Much thanks to Ines Sombra for reviewing early drafts

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Clarifying Orleans Messaging Guarantees

There has been some confusion around Orleans messaging guarantees, that I wanted to take a second to clarify.  In past talks on Halo 4 and Orleans I mistakenly mention that Orleans supports At Least Once Messaging Guarantees.  However this is not the default mode.  By default Orleans delivers messages At Most Once.

Its also worth pointing out that the paper Orleans: Distributed Virtual Actors for Programability and Scalability in section 3.10 says “Orleans provides at-least-once message delivery, by resending messages that were not acknowledged after a configurable timeout,” which identifies the non-default configurable behavior.  This along with some of my talks has led to some of the confusion.

In Orleans when messages are sent between grains, the default messaging passing is request/response.  If a message is acknowledge with a response, it is guaranteed to have been delivered.  Internally, Orleans does best effort delivery.  In doing so it may retry certain internal operations however this does not impact the overall application messaging level guarantees of At Least Once Messaging.  This is similar to TCP, TCP may retry internally but the application code using the protocol will receive the message once or zero times.

Orleans can be configured to do automatic retries upon timeout, up to a maximum amount of retries.  In order to get at least once messaging you would need to implement infinite retries.  Enabling retries is not the recommended configuration since in some failure scenarios it can create a storm of failed retries in the system.  It is recommended that the application level logic handles retries when necessary.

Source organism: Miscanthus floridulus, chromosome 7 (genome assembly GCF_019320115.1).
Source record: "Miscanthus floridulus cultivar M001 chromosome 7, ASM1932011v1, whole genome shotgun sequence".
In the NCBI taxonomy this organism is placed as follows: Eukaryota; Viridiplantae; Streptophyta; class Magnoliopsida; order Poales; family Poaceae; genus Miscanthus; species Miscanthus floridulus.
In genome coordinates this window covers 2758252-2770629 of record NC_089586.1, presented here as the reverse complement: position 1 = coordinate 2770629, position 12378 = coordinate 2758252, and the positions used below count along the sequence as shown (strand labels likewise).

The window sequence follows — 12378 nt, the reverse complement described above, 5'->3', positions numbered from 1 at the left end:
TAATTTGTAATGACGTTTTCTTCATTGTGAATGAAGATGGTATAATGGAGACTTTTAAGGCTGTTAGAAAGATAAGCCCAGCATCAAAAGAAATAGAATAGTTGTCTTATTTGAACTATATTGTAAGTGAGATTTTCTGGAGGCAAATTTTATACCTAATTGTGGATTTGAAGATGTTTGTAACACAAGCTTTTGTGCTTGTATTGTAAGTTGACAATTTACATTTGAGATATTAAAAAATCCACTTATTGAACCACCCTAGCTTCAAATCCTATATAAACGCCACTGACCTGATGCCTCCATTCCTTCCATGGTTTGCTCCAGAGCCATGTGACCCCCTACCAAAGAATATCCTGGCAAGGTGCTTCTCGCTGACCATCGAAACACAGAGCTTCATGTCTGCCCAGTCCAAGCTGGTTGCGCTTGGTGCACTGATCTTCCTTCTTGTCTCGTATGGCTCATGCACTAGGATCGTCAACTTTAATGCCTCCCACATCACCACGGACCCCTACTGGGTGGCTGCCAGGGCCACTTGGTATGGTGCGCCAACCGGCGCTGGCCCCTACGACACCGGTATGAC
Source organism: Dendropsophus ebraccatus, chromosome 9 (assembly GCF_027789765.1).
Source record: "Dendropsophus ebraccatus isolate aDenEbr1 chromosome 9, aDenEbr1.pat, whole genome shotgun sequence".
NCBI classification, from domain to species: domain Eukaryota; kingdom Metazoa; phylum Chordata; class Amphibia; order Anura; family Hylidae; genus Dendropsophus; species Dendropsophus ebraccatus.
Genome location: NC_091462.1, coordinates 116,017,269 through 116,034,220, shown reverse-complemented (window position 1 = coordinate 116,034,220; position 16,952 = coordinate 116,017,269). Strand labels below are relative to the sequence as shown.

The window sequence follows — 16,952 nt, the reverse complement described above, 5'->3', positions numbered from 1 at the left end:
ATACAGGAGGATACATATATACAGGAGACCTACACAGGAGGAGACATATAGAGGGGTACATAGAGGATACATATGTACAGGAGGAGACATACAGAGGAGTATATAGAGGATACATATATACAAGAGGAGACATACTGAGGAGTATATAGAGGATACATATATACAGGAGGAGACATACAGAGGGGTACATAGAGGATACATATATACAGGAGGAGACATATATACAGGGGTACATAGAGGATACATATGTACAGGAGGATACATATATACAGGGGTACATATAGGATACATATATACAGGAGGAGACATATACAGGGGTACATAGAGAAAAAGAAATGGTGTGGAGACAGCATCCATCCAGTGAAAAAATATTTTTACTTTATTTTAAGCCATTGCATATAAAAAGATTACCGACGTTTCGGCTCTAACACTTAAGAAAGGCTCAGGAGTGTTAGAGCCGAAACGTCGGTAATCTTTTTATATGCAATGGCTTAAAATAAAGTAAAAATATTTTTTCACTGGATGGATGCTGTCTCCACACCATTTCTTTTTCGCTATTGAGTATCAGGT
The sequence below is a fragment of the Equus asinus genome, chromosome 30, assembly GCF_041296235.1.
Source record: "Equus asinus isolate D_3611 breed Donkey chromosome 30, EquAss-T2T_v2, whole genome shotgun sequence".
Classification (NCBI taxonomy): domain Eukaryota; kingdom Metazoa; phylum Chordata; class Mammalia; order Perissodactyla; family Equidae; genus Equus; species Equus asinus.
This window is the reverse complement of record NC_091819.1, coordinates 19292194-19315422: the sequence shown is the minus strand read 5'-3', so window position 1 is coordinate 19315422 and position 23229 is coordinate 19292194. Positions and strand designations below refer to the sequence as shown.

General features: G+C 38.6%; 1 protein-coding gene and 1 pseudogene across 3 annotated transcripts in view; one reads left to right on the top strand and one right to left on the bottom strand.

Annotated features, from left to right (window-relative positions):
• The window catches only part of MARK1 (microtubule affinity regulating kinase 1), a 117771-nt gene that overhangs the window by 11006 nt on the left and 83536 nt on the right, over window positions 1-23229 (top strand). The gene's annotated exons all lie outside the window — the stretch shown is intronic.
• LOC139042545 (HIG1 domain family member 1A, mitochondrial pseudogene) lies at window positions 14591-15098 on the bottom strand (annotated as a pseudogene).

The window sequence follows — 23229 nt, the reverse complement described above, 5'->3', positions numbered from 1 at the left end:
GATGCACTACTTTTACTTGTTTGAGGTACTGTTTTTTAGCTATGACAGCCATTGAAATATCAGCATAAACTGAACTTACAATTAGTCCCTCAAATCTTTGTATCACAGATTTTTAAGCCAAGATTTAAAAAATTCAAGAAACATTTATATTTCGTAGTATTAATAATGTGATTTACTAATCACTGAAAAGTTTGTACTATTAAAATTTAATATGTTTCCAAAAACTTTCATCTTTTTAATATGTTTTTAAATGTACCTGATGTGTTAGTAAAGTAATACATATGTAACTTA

In the Halo Services we ran Orleans in the default mode, At Most Once Message Delivery.  This guarantee was sufficient for some services like the Halo Presence Service.  However, the Halo Statistics Service needed to process every message to guarantee that player data was correct. So in addition to using Orleans to process the data we utilized Azure Service Bus to durably store statistics and enable retires to ensure that all statistics data was processed.  The Orleans grains processing player stats were designed to get messages at least once, leading us to design Idempotent operations for updating players statistics.

I hope this helps clarify Orleans messaging guarantees.  This has also been documented on the Orleans Github Wiki.

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Creating RESTful Services using Orleans

After the announce of the Orleans preview, there was a lot of discussion on Twitter.  One comment in particular caught my eye.

I think this is a bit of a misunderstanding of how Orleans can and should be used in production services, this blog post is an attempt to clarify and demonstrate how to build RESTful, loosely coupled services using Orleans.

Orleans Programming Model

Orleans is a runtime and programming model for building distributed systems, based on the actor model.  In the programming model there are a few key terms.

  • Grains – The Orleans term for an actor.  These are the building blocks of Orleans based services.  Every actor has a unique identity and encapsulates behavior and mutable state.  Grains are isolated from one another and can only communicate via messages.  As a developer this is the level you write your code at.